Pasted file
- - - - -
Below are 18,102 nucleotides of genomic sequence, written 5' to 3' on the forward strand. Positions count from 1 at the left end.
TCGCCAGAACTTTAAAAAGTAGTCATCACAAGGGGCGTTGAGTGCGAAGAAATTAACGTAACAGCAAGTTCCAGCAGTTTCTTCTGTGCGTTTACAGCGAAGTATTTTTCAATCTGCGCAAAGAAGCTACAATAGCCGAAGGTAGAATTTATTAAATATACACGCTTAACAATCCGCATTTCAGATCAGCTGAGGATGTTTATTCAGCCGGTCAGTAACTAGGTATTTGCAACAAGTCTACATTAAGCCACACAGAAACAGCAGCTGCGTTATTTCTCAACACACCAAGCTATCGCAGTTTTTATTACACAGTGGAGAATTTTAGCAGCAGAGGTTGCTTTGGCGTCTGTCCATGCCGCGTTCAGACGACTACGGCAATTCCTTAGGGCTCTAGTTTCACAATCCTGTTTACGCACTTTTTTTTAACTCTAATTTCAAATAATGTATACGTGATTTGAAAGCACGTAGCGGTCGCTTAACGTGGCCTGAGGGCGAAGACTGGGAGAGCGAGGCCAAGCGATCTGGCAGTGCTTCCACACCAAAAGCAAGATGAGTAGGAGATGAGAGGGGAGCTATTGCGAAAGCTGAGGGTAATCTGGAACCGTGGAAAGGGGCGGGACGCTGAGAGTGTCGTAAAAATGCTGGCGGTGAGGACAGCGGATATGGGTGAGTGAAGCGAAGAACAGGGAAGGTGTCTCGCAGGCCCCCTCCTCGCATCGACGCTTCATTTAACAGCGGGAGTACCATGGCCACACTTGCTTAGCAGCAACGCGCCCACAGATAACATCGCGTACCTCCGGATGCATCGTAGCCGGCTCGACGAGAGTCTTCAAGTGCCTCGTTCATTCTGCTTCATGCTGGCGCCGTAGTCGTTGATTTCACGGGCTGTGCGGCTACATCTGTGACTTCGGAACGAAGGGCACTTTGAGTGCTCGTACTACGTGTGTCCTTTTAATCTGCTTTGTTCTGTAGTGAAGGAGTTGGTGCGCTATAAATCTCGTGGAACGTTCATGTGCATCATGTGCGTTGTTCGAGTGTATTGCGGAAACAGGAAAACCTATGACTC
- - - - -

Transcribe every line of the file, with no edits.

Below are 18,102 nucleotides of genomic sequence, written 5' to 3' on the forward strand. Positions count from 1 at the left end.
TCGCCAGAACTTTAAAAAGTAGTCATCACAAGGGGCGTTGAGTGCGAAGAAATTAACGTAACAGCAAGTTCCAGCAGTTTCTTCTGTGCGTTTACAGCGAAGTATTTTTCAATCTGCGCAAAGAAGCTACAATAGCCGAAGGTAGAATTTATTAAATATACACGCTTAACAATCCGCATTTCAGATCAGCTGAGGATGTTTATTCAGCCGGTCAGTAACTAGGTATTTGCAACAAGTCTACATTAAGCCACACAGAAACAGCAGCTGCGTTATTTCTCAACACACCAAGCTATCGCAGTTTTTATTACACAGTGGAGAATTTTAGCAGCAGAGGTTGCTTTGGCGTCTGTCCATGCCGCGTTCAGACGACTACGGCAATTCCTTAGGGCTCTAGTTTCACAATCCTGTTTACGCACTTTTTTTTAACTCTAATTTCAAATAATGTATACGTGATTTGAAAGCACGTAGCGGTCGCTTAACGTGGCCTGAGGGCGAAGACTGGGAGAGCGAGGCCAAGCGATCTGGCAGTGCTTCCACACCAAAAGCAAGATGAGTAGGAGATGAGAGGGGAGCTATTGCGAAAGCTGAGGGTAATCTGGAACCGTGGAAAGGGGCGGGACGCTGAGAGTGTCGTAAAAATGCTGGCGGTGAGGACAGCGGATATGGGTGAGTGAAGCGAAGAACAGGGAAGGTGTCTCGCAGGCCCCCTCCTCGCATCGACGCTTCATTTAACAGCGGGAGTACCATGGCCACACTTGCTTAGCAGCAACGCGCCCACAGATAACATCGCGTACCTCCGGATGCATCGTAGCCGGCTCGACGAGAGTCTTCAAGTGCCTCGTTCATTCTGCTTCATGCTGGCGCCGTAGTCGTTGATTTCACGGGCTGTGCGGCTACATCTGTGACTTCGGAACGAAGGGCACTTTGAGTGCTCGTACTACGTGTGTCCTTTTAATCTGCTTTGTTCTGTAGTGAAGGAGTTGGTGCGCTATAAATCTCGTGGAACGTTCATGTGCATCATGTGCGTTGTTCGAGTGTATTGCGGAAACAGGAAAACCTATGACTC